Tuesday, July 28, 2009

States' Rights and The Recession

"...Trinity County, on the brink of financial collapse, has cut the number of sheriff's officers from 20 to 13. Sometimes no one is available to patrol the 3,200 square miles of mostly forested countryside in Trinity County, where Sheriff Lorrac Craig said drug cartels are running rampant."

They're talking about marijuana cultivation in rural California:

"This year's multibillion-dollar crop is on pace to be the largest in history, said state officials...The illicit crops are believed to be hidden on ridges and in gullies in California's 31 million acres of forest, with most being grown in state and national parks."

Let's think about this. Billions of dollars worth of a plant are growing in counties too broke to enforce the law. People come from out of the country, grow it, and send the money back home. The substance is less harmful than alcohol. Could there be a more obvious solution? Legalize it, and tax it. The city of Oakland just passed a law to tax medical marijuana (which I voted for) and the world hasn't ended yet.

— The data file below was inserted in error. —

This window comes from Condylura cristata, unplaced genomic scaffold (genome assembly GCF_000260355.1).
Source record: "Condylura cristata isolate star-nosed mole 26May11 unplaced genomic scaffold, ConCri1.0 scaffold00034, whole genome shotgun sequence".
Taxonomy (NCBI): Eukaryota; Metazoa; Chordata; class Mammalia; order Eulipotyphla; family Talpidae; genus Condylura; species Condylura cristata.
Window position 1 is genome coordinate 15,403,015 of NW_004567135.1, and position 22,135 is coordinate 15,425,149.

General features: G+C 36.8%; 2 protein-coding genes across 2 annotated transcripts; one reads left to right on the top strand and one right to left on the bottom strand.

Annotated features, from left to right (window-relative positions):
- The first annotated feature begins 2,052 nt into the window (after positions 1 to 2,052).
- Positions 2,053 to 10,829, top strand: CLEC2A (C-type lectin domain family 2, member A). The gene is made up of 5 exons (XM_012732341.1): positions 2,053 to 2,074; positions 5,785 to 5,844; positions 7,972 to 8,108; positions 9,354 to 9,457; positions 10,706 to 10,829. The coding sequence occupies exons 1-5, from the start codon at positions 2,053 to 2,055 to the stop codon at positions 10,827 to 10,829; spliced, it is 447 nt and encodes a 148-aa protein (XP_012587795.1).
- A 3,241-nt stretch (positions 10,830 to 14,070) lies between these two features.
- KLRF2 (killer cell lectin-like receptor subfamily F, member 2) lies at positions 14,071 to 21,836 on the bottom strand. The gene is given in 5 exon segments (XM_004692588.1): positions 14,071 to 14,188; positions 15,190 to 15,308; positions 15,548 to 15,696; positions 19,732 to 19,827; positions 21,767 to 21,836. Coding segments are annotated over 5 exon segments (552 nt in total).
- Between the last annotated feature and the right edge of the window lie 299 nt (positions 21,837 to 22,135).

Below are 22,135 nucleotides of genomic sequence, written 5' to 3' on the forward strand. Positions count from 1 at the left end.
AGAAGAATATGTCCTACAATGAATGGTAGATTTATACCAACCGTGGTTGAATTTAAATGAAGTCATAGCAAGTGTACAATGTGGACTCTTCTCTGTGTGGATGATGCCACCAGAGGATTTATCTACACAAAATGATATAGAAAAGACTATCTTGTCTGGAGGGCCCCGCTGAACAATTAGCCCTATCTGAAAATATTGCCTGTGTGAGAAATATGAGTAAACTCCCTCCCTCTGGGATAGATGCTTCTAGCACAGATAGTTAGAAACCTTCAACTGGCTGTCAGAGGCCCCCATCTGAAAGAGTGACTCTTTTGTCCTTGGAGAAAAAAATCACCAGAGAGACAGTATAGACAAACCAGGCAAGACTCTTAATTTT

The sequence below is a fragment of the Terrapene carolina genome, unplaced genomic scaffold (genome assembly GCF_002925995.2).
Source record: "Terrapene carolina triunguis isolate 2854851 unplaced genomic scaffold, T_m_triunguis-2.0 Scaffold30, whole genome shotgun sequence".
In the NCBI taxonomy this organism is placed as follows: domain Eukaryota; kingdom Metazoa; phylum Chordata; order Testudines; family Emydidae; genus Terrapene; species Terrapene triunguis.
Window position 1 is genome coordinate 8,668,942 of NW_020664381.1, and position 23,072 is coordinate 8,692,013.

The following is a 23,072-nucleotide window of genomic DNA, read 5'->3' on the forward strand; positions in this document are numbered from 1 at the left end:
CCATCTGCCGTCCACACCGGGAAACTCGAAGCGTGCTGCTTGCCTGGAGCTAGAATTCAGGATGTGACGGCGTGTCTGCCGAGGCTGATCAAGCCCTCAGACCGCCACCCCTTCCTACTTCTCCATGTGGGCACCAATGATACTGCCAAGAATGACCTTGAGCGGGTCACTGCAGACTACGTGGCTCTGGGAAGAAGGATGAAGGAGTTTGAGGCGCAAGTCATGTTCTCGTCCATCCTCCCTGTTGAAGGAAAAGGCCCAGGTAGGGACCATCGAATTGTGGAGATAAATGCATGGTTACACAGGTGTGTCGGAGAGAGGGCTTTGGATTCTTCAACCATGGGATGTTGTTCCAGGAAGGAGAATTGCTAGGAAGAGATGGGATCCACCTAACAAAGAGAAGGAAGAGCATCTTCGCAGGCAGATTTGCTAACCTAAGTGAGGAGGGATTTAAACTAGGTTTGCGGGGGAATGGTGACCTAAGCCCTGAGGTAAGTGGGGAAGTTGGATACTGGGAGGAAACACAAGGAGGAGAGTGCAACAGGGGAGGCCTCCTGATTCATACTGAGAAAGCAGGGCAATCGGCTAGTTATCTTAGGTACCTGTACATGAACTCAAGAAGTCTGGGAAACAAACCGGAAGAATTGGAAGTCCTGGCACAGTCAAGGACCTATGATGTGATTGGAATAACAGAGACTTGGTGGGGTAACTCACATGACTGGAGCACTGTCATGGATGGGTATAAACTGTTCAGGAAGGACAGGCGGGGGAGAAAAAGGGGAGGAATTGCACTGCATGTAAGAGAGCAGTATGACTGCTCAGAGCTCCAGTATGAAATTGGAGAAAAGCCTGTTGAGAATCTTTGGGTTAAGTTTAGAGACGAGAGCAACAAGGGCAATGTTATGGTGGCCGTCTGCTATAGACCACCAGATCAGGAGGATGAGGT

There are a lot of pretend conservatives willing to sacrifice individual liberty to the state - for example, a common objection is that if California legalizes marijuana, it will flow into other states. Yes! Just like Jack Daniels flows out of Tennessee and into your house - or not, if you don't want any. I would actually look forward to the fight that would happen with other states and the Federal government over this, so we could see who the real states' rights advocates are, and who just likes to pay lip service.

Speaking of lip service, Bill O'Reilly would have you believe that from drug legalization, it's one step to cannibalism. Check out some of the "work" that he's done on it, interspersed with clips of every day life in Amsterdam:

What a nightmare! As you can see, marijuana truly does erode the fabric of morality.

If O'Reilly wanted to look at the effects of drug decriminalization, he should have looked at Portugal, which has decriminalized, basically, all drugs. Yes. Really. And things have improved. Don't take my word for it - look at what the Cato Institute has to say.

No comments: